Voters in El Salvador have headed to the polls to decide whether to keep the leftist party in power or return to conservative rule.
This small but densely populated Central American country of six million is struggling to control rampant gang violence and still burdened by the legacy of its bitter 1979-1992 civil war.
"We just can't stand the violence any longer. Anywhere you go you are afraid, because they just kill people," Zoila
Guevara, a 35-year old housewife told Reuters as she waited in line to vote.
Amid tight security, about 4.9 million voters were called to choose a successor to President Mauricio Funes of the leftist Farabundo Marti National Liberation Front (FMLN).
While there are five candidates, two are far ahead in pre-election surveys.
The top contender is Salvador Sanchez Ceren of FMLN, a former civil war commander who on Sunday promised an inclusive government if he wins.
"We are committed to ensuring transparency" in the election, the ruling party candidate said as he and his wife went to cast ballots at a polling station in the northeast of the capital, promising to respect the results, AFP reported.
The 69-year-old added he would be "open to the participation of different sectors" and open the doors to all candidates to work together for "a grand national accord".
His main rival, former San Salvador mayor Norman Quijano, 67, of the conservative Nationalist Republican Alliance (ARENA), voted at a school in the west of the city, praising what he called "peaceful elections".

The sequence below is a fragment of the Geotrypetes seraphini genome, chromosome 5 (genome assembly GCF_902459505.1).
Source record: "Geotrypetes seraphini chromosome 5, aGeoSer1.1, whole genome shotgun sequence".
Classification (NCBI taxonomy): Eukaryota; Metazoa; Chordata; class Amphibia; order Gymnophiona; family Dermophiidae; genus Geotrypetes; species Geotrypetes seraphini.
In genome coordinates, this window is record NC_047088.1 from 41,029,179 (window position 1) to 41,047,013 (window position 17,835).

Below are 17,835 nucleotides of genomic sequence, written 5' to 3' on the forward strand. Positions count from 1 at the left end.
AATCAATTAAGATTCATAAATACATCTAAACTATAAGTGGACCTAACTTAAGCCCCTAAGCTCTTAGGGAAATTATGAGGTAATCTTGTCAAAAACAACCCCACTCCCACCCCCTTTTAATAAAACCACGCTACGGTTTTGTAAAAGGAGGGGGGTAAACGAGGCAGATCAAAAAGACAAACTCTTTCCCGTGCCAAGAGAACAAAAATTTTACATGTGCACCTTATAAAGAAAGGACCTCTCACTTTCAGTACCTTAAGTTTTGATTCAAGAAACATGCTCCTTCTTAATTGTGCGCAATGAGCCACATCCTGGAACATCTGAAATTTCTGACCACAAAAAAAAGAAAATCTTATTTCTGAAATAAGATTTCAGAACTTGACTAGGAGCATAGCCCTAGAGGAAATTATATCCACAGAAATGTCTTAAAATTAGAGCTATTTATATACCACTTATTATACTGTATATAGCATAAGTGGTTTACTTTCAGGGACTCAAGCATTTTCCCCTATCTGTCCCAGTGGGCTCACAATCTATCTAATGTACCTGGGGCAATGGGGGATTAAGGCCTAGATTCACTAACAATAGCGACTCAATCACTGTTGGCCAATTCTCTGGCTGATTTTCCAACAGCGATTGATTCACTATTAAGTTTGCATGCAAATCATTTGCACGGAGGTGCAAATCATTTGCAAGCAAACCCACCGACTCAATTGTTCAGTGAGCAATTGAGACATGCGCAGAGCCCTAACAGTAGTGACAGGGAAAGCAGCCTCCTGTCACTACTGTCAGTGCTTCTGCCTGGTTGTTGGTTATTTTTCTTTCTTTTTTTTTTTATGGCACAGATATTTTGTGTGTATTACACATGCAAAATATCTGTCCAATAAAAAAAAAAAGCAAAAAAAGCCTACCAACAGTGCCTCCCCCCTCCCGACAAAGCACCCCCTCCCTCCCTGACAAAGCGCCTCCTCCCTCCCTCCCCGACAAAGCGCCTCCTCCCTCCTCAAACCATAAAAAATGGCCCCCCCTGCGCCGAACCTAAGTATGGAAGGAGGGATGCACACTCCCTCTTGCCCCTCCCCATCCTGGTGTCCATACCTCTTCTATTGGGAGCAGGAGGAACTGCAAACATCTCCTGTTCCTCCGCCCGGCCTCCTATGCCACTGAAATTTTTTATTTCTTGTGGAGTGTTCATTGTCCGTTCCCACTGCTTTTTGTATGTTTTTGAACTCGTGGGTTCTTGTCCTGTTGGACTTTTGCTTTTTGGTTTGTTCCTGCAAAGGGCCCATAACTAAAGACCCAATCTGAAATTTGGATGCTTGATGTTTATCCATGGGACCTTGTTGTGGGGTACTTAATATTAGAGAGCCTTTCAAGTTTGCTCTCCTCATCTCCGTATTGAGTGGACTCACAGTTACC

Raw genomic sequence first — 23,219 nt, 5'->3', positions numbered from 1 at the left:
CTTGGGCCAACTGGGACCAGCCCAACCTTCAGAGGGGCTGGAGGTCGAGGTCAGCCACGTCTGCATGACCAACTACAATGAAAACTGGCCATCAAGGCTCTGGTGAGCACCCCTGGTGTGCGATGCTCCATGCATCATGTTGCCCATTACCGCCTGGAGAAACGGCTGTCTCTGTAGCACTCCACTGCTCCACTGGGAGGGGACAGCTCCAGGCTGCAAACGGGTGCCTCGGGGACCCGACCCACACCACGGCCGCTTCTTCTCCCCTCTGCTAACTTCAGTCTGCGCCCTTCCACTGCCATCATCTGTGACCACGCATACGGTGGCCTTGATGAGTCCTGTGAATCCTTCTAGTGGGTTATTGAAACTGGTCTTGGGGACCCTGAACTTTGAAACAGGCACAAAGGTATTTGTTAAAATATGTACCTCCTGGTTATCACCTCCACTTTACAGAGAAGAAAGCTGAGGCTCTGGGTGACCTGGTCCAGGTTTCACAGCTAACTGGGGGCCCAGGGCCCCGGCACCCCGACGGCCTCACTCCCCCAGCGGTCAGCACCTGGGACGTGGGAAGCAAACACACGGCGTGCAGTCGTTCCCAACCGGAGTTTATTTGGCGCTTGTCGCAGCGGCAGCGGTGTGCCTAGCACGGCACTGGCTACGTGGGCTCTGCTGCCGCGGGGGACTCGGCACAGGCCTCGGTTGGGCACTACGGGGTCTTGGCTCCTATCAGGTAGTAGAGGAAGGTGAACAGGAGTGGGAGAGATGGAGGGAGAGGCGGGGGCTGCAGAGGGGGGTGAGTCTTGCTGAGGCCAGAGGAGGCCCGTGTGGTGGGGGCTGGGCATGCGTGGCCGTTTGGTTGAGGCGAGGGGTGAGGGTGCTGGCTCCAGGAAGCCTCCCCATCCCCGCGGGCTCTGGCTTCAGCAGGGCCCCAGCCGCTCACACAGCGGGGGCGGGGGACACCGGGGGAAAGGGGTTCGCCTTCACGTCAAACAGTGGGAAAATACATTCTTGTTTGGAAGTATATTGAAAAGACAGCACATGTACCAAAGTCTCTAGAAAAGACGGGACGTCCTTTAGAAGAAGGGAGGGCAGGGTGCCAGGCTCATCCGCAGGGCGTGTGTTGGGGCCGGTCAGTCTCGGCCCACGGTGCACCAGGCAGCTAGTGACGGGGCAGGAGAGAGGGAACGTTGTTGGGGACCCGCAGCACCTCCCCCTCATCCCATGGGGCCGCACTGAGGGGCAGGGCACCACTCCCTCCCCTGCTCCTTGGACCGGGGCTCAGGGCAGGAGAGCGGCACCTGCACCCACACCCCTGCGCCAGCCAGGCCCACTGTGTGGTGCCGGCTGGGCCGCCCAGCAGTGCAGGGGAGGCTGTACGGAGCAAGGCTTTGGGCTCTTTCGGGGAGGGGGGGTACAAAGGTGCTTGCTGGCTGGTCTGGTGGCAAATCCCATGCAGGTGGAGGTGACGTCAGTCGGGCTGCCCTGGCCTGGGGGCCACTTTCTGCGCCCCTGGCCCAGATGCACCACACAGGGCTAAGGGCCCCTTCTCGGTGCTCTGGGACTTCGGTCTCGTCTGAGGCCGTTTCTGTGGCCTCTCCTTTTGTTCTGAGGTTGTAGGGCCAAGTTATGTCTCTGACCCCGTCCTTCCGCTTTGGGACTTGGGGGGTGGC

Antonio Saca, president from 2004 to 2009 who is running a distant third as the head of a coalition of right-wing parties, said he was "optimistic" as he cast his ballot.
The latest polls predict that Sanchez Ceres, a former teacher, will garner between 38 and 47 percent of votes - not enough to guarantee a first round victory.
If no candidate obtains at least 50 percent, the top two will meet again in a runoff scheduled for March 9.
Since the early hours of the morning, supporters of the various candidates have set up stands in their party's colors across the capital helping voters find their polling stations.
The FMLN, which turned into a political party at the end of the civil war, won the presidency in 2009 and Sanchez Ceren has tried to appeal to moderate voters in this campaign as he looks to keep his party in power.
Ceren rejects the idea of deploying the army to fight the gangs and instead vows to forge a political pact to break through a gridlock that has kept a divided Congress from carrying out reforms to tackle crime and weak economic growth.
The FMLN won power at the last election when it put up a popular journalist, Mauricio Funes, as its candidate. Funes, who had no role in the civil war and has led the FMLN towards more moderate leftist policies, has launched popular welfare programs, such as free school uniforms and supplies for students and pensions for the elderly.